Last week’s Torah portion, Ki Tetze, includes one of the most infamous Biblical verses for us trans* people:
לא יהיה כלי גבר על אשה ולא ילבש גבר שמלת אשה כי תועבת ה׳ אלקיך כל עשה אלה
A man’s apparel (kli gever) shall not be upon a woman, and a man shall not wear a woman’s garment (simlat ’ishah), for whoever does this is abominable to YHWH your God. (Deut. 22:5)
When I went to synagogue last weekend I brought my tallit, my prayer shawl, along with me, but I wasn’t sure I’d actually wear it. (I hadn’t brought it along the first time I’d gone to synagogue post-transition.) It is, after all, traditionally a kli gever, and I have ceased presenting myself as though I were a man. But in this day and age, women wear the tallit as well, especially in an egalitarian synagogue such as the one I attend. But would putting it on make me feel like I was reverting? Would it throw me back to a time when I was pretending to be a different gender? Would I get hit with Trans Demerits?
The Torah has some very clear-seeming advice about this situation. I first encountered this verse in Ki Tetze as a young child, flipping through the Hertz Chumash to kill time during the boring parts of Shabbat services in synagogue. I was probably six or seven. I remember thinking, “Well, there goes any chance I ever have of being happy.” (Years later I would also feel this way about a verse in the next chapter, which specifically prohibits male castration, and has also been used to oppress trans women and exclude us from the Jewish community. More on that some other time.) I looked this verse up many times; I’m not sure why. And then I remember always hurriedly flipping to some other page or shutting the book, lest I be seen to have too much interest here. Probably unduly paranoid of me, yes, but the fear was very real to me. What if they were to find out?
Much modern scholarship and some more liberal-leaning commentaries try to link the verse to some vaguely specified ancient cultic practices involving cross-dressing for “pagan” ritual purposes. I always found this an unsatisfactory explanation for three reasons. First, nobody ever really gave me a good explanation of what exactly these cultic practices were supposed to be. Second, that updated knowledge, if true, was never used to overturn the law. Cross-dressing on Purim (think Jewish Halloween), even though practiced, is still forbidden, or at least discouraged, by most halachic sources. It’s all well and good to say that this verse refers to something in the ancient world, or that it’s a product of its times, but the fact of the matter is that people still take it seriously, and use it against trans* people.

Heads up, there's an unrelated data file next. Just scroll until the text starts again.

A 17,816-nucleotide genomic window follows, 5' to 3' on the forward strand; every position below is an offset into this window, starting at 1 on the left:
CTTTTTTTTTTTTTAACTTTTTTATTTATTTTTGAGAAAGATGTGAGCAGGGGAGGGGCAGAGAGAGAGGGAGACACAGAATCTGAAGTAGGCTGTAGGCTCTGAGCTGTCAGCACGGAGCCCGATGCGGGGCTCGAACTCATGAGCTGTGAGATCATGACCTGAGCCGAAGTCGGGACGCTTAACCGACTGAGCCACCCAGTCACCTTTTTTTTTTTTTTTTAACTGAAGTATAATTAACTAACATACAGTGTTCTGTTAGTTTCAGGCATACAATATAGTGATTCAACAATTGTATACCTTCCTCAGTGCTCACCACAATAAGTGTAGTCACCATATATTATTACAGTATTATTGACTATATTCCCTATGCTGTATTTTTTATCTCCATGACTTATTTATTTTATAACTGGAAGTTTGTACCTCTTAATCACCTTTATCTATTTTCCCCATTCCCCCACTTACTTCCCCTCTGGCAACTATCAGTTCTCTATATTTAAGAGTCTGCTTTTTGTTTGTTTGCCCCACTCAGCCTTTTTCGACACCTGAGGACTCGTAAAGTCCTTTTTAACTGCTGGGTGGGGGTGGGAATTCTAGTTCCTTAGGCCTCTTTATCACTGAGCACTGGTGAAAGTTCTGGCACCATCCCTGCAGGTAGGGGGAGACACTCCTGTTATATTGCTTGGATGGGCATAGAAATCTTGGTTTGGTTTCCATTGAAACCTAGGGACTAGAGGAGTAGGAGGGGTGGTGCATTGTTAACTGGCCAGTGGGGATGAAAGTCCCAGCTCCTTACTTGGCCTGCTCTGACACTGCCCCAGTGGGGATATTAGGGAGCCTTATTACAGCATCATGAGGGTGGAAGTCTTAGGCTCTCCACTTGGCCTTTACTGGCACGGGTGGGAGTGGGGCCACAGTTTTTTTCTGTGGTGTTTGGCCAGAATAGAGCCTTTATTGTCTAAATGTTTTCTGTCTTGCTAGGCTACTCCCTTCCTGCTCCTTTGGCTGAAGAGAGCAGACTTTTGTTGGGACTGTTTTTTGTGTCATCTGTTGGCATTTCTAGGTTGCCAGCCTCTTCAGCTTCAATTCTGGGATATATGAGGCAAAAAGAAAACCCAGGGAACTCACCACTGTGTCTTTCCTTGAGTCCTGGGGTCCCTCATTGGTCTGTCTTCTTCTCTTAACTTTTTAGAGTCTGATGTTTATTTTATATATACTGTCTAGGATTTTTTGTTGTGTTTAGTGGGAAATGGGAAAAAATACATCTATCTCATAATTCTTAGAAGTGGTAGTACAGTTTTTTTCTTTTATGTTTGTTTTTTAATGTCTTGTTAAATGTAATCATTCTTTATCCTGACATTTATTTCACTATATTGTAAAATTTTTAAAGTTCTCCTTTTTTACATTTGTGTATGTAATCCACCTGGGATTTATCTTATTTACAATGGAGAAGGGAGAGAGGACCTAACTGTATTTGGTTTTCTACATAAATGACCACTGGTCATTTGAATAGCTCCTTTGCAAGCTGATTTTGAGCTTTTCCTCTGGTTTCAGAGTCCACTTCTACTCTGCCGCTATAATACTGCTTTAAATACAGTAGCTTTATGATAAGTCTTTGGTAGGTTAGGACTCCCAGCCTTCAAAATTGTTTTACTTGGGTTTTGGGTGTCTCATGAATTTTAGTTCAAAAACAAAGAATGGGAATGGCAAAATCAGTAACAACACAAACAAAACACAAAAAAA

But the most important problem I saw with this verse, even at that young age, was that the Torah didn’t specify what was clothing “appropriate” to one’s sex. What about women wearing pants? The Torah doesn’t tell you. Are pants for women substantially different from pants for men, in our day and age? What if a woman buys pants from the men’s section because they happen to fit her better? What about Scotsmen wearing kilts? In Scotland, that’s a man’s garment. But what if an Englishman wanted to wear a kilt? Would he be violating this law? And what if I wanted to wear a dress?
So back to my original problem. What about women wearing a tallit?
Reb Irwin Keller interprets this verse as the Torah asking us all to be true to ourselves. Rabbi Elliot Kukla and Reuben Zellman believe that the Torah’s concern is to keep us from harming ourselves or others by misrepresentation. I know whereof they speak. I spent too long misrepresenting myself, causing harm to myself and others, by failing to be true to myself. But the tallit does not have to be an instrument of that misrepresentation. In fact, using it that way is a lie.
While the tallit may at one time have been exclusively a kli gever—a man’s garment—in the communities I associate with, it is not one now. And my own tallit cannot be a kli gever, because I am not a gever.
My tallit is an expression of my femininity. It is a sign—an ’ot—of my gender, my identity, a defiant signifier of the silence I can no longer keep—will no longer keep—about my personal truth.
Traditionally, before putting on the tallit, one recites a Kabbalistic meditation: l’shem yichud kudsha b’rich hu u-sh’khin’teh, “For the sake of the unification of the Holy One, Blessed be He, and His Shekhinah“. What does this mean, to make the divine whole? To make the masculine God one with the Shekhinah, the divine feminine aspect/presence? To blur the lines between genders, between acceptable modes of presentation, between what is a kli gever and what is a simlat ’ishah? To be transgressive, a gender rebel?
I might well add a meditation, when I put on my own tallit: For the sake of helping me become a whole individual. For the sake of unifying the feminine and the masculine. For the sake of self-recognition, self-affirmation, self-healing, and self-unification.
This is what my tallit stands for.